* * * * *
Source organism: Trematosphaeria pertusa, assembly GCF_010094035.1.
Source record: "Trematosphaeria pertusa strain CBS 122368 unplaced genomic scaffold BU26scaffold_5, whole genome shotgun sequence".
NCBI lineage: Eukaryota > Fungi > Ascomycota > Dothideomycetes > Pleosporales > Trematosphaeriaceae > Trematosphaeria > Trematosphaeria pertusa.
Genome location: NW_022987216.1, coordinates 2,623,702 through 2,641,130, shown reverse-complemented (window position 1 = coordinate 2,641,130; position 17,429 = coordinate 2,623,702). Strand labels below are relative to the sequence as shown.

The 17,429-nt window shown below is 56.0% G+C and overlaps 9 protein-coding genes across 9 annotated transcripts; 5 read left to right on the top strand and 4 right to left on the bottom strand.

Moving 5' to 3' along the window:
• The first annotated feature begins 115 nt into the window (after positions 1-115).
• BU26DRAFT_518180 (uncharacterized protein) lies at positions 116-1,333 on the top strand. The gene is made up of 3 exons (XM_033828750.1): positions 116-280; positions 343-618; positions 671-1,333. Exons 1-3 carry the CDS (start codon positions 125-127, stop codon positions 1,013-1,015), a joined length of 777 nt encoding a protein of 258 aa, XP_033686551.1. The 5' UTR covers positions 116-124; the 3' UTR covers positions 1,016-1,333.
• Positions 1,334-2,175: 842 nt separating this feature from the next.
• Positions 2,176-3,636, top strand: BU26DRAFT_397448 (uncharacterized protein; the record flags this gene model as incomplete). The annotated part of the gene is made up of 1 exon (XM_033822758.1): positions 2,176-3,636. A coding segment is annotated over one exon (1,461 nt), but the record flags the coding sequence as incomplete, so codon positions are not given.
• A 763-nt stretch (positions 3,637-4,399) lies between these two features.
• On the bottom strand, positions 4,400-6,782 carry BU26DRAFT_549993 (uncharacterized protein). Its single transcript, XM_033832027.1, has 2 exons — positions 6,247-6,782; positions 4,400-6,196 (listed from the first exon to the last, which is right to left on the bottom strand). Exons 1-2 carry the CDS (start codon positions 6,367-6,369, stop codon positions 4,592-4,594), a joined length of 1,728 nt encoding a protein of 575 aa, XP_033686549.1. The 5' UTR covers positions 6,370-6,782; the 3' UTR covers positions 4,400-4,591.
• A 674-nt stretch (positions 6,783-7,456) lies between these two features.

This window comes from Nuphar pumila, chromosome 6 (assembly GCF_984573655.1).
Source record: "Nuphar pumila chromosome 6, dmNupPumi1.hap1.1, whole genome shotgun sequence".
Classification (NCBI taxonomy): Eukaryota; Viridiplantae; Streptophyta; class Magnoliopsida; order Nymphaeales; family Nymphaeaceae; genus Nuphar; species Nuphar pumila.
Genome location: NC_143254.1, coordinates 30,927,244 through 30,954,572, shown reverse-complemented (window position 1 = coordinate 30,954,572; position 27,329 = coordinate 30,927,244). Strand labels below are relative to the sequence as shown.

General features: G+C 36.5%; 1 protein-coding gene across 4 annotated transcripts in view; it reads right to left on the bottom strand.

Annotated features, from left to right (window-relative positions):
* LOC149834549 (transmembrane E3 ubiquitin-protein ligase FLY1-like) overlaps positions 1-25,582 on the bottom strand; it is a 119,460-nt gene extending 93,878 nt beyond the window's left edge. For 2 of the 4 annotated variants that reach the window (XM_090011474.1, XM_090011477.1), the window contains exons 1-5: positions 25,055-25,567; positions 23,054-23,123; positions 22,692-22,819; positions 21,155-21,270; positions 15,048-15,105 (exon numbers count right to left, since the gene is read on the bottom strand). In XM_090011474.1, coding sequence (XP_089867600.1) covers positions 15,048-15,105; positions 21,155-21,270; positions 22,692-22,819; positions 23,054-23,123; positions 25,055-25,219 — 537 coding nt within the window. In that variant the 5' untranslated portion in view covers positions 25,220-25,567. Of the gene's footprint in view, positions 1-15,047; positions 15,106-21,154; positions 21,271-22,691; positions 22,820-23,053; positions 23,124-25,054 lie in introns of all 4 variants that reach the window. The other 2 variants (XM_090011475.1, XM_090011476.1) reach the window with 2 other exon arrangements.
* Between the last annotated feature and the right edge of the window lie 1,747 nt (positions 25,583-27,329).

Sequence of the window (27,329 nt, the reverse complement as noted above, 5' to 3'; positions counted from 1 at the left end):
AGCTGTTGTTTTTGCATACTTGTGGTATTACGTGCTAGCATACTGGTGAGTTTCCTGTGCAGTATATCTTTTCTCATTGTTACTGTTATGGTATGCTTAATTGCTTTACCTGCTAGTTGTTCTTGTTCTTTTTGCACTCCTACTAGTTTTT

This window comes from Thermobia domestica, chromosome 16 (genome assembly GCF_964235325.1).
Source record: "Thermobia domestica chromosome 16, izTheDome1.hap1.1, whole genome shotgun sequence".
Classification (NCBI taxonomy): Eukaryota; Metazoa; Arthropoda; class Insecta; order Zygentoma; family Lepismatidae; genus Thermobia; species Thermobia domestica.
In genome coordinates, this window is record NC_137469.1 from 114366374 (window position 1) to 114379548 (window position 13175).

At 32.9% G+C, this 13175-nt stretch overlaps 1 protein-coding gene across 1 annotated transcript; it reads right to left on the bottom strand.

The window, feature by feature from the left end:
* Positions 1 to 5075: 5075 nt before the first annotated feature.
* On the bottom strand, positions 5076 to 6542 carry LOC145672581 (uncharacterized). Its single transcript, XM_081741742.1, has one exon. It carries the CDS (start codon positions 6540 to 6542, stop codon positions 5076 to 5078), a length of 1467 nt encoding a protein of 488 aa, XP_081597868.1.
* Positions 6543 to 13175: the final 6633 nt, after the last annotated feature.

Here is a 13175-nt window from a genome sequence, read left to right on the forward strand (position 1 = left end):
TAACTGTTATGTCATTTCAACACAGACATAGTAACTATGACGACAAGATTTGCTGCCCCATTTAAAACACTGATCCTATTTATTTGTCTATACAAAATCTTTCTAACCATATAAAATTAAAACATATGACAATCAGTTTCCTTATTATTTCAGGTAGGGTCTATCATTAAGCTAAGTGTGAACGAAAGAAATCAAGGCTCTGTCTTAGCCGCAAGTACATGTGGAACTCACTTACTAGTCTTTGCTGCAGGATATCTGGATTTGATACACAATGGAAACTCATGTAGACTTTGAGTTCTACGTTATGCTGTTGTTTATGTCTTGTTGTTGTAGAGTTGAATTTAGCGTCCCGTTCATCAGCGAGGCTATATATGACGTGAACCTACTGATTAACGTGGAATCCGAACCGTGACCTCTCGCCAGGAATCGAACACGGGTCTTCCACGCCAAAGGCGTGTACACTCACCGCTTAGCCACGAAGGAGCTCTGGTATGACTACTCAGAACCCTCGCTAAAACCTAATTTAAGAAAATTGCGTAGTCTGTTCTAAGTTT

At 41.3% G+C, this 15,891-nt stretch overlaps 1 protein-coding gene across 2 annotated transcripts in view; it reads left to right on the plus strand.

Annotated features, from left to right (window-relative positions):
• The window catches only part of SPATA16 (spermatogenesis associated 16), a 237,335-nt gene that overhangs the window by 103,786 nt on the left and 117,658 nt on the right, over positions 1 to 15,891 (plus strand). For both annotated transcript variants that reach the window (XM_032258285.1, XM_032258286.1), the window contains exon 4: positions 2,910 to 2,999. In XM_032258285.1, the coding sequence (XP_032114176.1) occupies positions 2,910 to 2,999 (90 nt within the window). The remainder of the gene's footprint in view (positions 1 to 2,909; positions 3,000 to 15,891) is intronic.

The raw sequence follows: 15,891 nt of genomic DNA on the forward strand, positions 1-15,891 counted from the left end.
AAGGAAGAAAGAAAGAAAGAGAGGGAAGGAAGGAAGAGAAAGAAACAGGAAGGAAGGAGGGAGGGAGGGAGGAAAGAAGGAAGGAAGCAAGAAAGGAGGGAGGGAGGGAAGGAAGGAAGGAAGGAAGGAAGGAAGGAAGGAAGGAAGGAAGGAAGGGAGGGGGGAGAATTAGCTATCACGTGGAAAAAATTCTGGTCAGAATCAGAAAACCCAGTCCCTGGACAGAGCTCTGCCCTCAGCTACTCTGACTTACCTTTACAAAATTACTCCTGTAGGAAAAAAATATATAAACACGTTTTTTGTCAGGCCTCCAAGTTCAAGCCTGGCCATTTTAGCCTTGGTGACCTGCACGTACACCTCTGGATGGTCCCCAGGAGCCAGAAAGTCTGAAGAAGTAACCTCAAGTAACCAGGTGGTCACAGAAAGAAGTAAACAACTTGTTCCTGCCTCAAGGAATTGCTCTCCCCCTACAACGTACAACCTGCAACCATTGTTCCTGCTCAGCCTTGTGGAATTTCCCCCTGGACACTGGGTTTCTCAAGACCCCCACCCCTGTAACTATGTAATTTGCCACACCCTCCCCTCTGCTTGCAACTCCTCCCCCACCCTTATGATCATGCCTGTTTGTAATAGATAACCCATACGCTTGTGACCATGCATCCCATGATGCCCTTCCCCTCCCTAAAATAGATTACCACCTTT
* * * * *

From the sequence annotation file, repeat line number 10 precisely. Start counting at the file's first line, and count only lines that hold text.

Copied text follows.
• Positions 2,176-3,636, top strand: BU26DRAFT_397448 (uncharacterized protein; the record flags this gene model as incomplete). The annotated part of the gene is made up of 1 exon (XM_033822758.1): positions 2,176-3,636. A coding segment is annotated over one exon (1,461 nt), but the record flags the coding sequence as incomplete, so codon positions are not given.